CHATTERJEE: And her colleagues can see the difference in her. Sara Mae Pratt is Vicky's boss and the owner of the cafe. She says working with food is a good fit for someone like Vicky.

SARA MAE PRATT: Food is very forgiving. If you mess up, not a big deal. You can throw it away. Try again.

REEDY: And some of the work, she says, like slicing cheese, stacking dishes is structured and repetitive, which many people with intellectual disabilities enjoy and even excel at. And, Pratt says, for people with social anxiety, preparing and serving food can be really helpful.

PRATT: They actually get to take part in the creation of this food and bring it to the customer and see that smile on their face. So I think that's a really wonderful thing about food. It really connects people.

CHATTERJEE: This was one of the main reasons Pratt opened Puzzles Bakery and Cafe in April 2015. She wanted to find a way to employ people with developmental disabilities who otherwise struggled to find jobs. She knows this from her own personal experience. Her 23-year-old sister Emily has autism.

PRATT: I certainly struggled with - what will my sister be doing for the rest of her adult life? She has a very long life ahead of her.

CHATTERJEE: Her sister is to disabled to work, but Pratt saw a need to help those who can work.

PRATT: When an individual can find their sense of purpose and really feel like they're contributing in a meaningful way, that is just so special.

CHATTERJEE: More than 50 percent of her staff has a developmental disability. Madeline Hannon is 23 and has autism.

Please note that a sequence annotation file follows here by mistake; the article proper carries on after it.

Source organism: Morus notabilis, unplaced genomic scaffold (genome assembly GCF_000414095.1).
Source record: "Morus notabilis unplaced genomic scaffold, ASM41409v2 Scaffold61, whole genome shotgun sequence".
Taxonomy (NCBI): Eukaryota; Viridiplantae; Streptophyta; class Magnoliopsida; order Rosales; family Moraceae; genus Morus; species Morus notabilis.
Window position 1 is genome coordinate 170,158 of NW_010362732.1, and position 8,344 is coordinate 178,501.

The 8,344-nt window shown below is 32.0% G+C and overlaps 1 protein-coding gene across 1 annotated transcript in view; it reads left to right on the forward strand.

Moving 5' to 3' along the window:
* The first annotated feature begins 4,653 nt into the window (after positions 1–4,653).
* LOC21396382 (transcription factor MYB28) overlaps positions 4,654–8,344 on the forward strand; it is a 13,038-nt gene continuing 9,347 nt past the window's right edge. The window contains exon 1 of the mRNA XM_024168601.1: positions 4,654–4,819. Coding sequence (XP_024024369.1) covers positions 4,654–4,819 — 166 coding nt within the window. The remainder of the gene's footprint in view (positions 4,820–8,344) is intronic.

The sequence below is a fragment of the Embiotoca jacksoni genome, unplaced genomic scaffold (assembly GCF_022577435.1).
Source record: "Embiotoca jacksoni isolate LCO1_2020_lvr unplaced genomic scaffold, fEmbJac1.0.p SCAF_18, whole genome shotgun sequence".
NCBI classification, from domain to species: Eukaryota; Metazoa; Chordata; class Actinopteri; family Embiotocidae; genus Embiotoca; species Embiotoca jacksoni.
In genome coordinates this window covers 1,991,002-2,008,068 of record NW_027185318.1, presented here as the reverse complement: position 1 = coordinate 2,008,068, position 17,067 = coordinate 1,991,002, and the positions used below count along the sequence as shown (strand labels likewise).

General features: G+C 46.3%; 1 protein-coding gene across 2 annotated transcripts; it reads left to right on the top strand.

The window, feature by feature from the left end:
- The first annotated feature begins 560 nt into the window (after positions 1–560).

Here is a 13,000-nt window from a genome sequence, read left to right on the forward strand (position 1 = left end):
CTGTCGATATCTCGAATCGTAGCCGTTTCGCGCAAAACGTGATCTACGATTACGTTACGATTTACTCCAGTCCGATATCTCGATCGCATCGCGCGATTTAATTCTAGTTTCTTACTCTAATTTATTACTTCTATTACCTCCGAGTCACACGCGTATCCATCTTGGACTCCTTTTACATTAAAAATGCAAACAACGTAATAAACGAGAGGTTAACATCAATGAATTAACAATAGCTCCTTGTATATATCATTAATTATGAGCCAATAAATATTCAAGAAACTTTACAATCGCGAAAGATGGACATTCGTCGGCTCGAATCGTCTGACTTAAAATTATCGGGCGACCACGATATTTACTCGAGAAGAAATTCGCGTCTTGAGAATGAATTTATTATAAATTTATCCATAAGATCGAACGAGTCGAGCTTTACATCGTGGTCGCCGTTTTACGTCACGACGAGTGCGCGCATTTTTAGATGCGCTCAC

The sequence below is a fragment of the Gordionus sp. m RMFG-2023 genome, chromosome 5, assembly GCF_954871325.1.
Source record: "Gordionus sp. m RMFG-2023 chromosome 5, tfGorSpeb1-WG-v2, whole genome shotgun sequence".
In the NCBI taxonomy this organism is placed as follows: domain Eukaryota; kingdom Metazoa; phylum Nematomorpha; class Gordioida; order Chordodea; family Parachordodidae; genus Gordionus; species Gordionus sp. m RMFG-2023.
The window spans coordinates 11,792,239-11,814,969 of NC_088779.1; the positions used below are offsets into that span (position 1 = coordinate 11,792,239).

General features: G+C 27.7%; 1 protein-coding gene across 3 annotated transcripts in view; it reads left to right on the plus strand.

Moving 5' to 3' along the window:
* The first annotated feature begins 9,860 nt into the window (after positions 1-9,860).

MADELINE HANNON: Order for Mary Ann (ph).

CHATTERJEE: She only works three hours a day and spends a lot of it serving customers.

UNIDENTIFIED WOMAN: Thank you so much.

M. HANNON: Have a good day.


CHATTERJEE: Later, Maddy tells me about her dreams for the future.

M. HANNON: I want to work at Disney World in a bakery.

CHATTERJEE: Why Disney World?

M. HANNON: They have more, like, gourmet stuff.

CHATTERJEE: But that would require you to move out of Schenectady, and would be OK with that?

M. HANNON: Definitely, yes.

CHATTERJEE: When Maddy's mother, Kathleen Hannon, stops by to pick her up at the end of a shift, she tells me the job has transformed her daughter.

KATHLEEN HANNON: The Maddy that walked in here probably the first day probably didn't say hello to people when they come in, where today I know she's out there. She will talk to the customers that come in. And we've seen a big difference in her, you know, at home. She's happy.

CHATTERJEE: Kathy says the job has given Maddy a sense of belonging.

K. HANNON: It's her job. It's her friends. It's her responsibilities. That's important.

CHATTERJEE: She says Maddy recognizes that she'll always need extra support, but the job has made her realize how much she can do on her own.

K. HANNON: She's wandering further and further away from us. She's looking for more independence.

CHATTERJEE: And, she says, it's at once scary and wonderful. Rhitu Chatterjee, NPR News.